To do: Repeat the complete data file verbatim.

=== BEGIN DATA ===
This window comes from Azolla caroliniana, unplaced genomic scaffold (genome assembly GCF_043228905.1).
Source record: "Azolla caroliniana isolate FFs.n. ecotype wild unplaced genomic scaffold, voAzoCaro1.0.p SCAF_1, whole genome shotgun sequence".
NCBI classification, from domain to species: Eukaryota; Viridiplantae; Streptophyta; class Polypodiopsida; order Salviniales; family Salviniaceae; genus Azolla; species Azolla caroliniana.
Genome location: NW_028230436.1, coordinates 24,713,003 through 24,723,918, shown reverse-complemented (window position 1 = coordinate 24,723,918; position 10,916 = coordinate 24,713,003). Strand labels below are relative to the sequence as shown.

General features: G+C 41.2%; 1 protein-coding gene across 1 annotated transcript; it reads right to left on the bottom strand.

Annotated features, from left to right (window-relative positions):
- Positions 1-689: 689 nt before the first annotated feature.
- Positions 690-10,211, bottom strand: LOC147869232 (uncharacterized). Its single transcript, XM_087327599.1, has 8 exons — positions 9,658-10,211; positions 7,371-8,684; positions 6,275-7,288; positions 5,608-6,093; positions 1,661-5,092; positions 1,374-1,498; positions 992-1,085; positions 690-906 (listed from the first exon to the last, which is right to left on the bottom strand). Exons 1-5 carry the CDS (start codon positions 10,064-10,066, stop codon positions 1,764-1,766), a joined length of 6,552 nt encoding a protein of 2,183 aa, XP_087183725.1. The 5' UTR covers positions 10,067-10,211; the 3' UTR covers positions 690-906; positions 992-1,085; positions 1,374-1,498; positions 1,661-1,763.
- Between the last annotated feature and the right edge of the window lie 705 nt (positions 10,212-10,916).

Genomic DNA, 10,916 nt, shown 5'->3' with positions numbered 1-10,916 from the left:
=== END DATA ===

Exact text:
This window comes from Azolla caroliniana, unplaced genomic scaffold (genome assembly GCF_043228905.1).
Source record: "Azolla caroliniana isolate FFs.n. ecotype wild unplaced genomic scaffold, voAzoCaro1.0.p SCAF_1, whole genome shotgun sequence".
NCBI classification, from domain to species: Eukaryota; Viridiplantae; Streptophyta; class Polypodiopsida; order Salviniales; family Salviniaceae; genus Azolla; species Azolla caroliniana.
Genome location: NW_028230436.1, coordinates 24,713,003 through 24,723,918, shown reverse-complemented (window position 1 = coordinate 24,723,918; position 10,916 = coordinate 24,713,003). Strand labels below are relative to the sequence as shown.

General features: G+C 41.2%; 1 protein-coding gene across 1 annotated transcript; it reads right to left on the bottom strand.

Annotated features, from left to right (window-relative positions):
- Positions 1-689: 689 nt before the first annotated feature.
- Positions 690-10,211, bottom strand: LOC147869232 (uncharacterized). Its single transcript, XM_087327599.1, has 8 exons — positions 9,658-10,211; positions 7,371-8,684; positions 6,275-7,288; positions 5,608-6,093; positions 1,661-5,092; positions 1,374-1,498; positions 992-1,085; positions 690-906 (listed from the first exon to the last, which is right to left on the bottom strand). Exons 1-5 carry the CDS (start codon positions 10,064-10,066, stop codon positions 1,764-1,766), a joined length of 6,552 nt encoding a protein of 2,183 aa, XP_087183725.1. The 5' UTR covers positions 10,067-10,211; the 3' UTR covers positions 690-906; positions 992-1,085; positions 1,374-1,498; positions 1,661-1,763.
- Between the last annotated feature and the right edge of the window lie 705 nt (positions 10,212-10,916).

Genomic DNA, 10,916 nt, shown 5'->3' with positions numbered 1-10,916 from the left: